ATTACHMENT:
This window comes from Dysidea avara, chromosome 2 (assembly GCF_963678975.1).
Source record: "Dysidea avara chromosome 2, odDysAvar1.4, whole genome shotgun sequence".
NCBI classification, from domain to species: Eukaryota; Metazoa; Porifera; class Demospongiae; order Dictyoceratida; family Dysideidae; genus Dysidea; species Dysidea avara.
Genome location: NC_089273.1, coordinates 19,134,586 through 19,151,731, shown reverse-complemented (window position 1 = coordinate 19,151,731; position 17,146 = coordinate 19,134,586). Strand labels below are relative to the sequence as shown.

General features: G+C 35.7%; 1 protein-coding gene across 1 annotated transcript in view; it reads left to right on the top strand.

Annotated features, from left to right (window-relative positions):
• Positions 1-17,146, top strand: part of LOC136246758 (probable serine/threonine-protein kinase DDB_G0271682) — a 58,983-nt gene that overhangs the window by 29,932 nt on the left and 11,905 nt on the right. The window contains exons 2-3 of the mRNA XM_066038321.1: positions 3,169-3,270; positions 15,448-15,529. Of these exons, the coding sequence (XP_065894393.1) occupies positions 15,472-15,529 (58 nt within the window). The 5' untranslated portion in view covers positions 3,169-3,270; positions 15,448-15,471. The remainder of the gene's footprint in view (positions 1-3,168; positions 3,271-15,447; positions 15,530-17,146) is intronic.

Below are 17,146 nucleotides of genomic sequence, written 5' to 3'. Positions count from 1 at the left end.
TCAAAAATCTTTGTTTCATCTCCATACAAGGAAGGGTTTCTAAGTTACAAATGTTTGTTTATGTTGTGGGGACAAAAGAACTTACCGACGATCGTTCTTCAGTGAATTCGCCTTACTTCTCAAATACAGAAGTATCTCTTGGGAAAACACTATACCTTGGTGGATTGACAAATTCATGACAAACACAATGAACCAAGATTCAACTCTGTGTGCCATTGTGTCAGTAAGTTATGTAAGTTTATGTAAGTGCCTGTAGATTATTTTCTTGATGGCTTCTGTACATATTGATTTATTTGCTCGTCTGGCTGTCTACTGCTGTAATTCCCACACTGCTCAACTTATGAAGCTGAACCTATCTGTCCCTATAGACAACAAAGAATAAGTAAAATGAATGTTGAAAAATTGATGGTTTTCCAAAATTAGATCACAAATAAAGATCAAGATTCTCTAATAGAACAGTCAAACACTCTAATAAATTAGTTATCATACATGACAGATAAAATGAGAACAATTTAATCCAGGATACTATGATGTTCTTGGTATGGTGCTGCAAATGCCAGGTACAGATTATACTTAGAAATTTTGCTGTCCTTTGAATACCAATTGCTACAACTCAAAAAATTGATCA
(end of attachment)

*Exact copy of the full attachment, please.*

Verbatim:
This window comes from Dysidea avara, chromosome 2 (assembly GCF_963678975.1).
Source record: "Dysidea avara chromosome 2, odDysAvar1.4, whole genome shotgun sequence".
NCBI classification, from domain to species: Eukaryota; Metazoa; Porifera; class Demospongiae; order Dictyoceratida; family Dysideidae; genus Dysidea; species Dysidea avara.
Genome location: NC_089273.1, coordinates 19,134,586 through 19,151,731, shown reverse-complemented (window position 1 = coordinate 19,151,731; position 17,146 = coordinate 19,134,586). Strand labels below are relative to the sequence as shown.

General features: G+C 35.7%; 1 protein-coding gene across 1 annotated transcript in view; it reads left to right on the top strand.

Annotated features, from left to right (window-relative positions):
• Positions 1-17,146, top strand: part of LOC136246758 (probable serine/threonine-protein kinase DDB_G0271682) — a 58,983-nt gene that overhangs the window by 29,932 nt on the left and 11,905 nt on the right. The window contains exons 2-3 of the mRNA XM_066038321.1: positions 3,169-3,270; positions 15,448-15,529. Of these exons, the coding sequence (XP_065894393.1) occupies positions 15,472-15,529 (58 nt within the window). The 5' untranslated portion in view covers positions 3,169-3,270; positions 15,448-15,471. The remainder of the gene's footprint in view (positions 1-3,168; positions 3,271-15,447; positions 15,530-17,146) is intronic.

Below are 17,146 nucleotides of genomic sequence, written 5' to 3'. Positions count from 1 at the left end.
TCAAAAATCTTTGTTTCATCTCCATACAAGGAAGGGTTTCTAAGTTACAAATGTTTGTTTATGTTGTGGGGACAAAAGAACTTACCGACGATCGTTCTTCAGTGAATTCGCCTTACTTCTCAAATACAGAAGTATCTCTTGGGAAAACACTATACCTTGGTGGATTGACAAATTCATGACAAACACAATGAACCAAGATTCAACTCTGTGTGCCATTGTGTCAGTAAGTTATGTAAGTTTATGTAAGTGCCTGTAGATTATTTTCTTGATGGCTTCTGTACATATTGATTTATTTGCTCGTCTGGCTGTCTACTGCTGTAATTCCCACACTGCTCAACTTATGAAGCTGAACCTATCTGTCCCTATAGACAACAAAGAATAAGTAAAATGAATGTTGAAAAATTGATGGTTTTCCAAAATTAGATCACAAATAAAGATCAAGATTCTCTAATAGAACAGTCAAACACTCTAATAAATTAGTTATCATACATGACAGATAAAATGAGAACAATTTAATCCAGGATACTATGATGTTCTTGGTATGGTGCTGCAAATGCCAGGTACAGATTATACTTAGAAATTTTGCTGTCCTTTGAATACCAATTGCTACAACTCAAAAAATTGATCA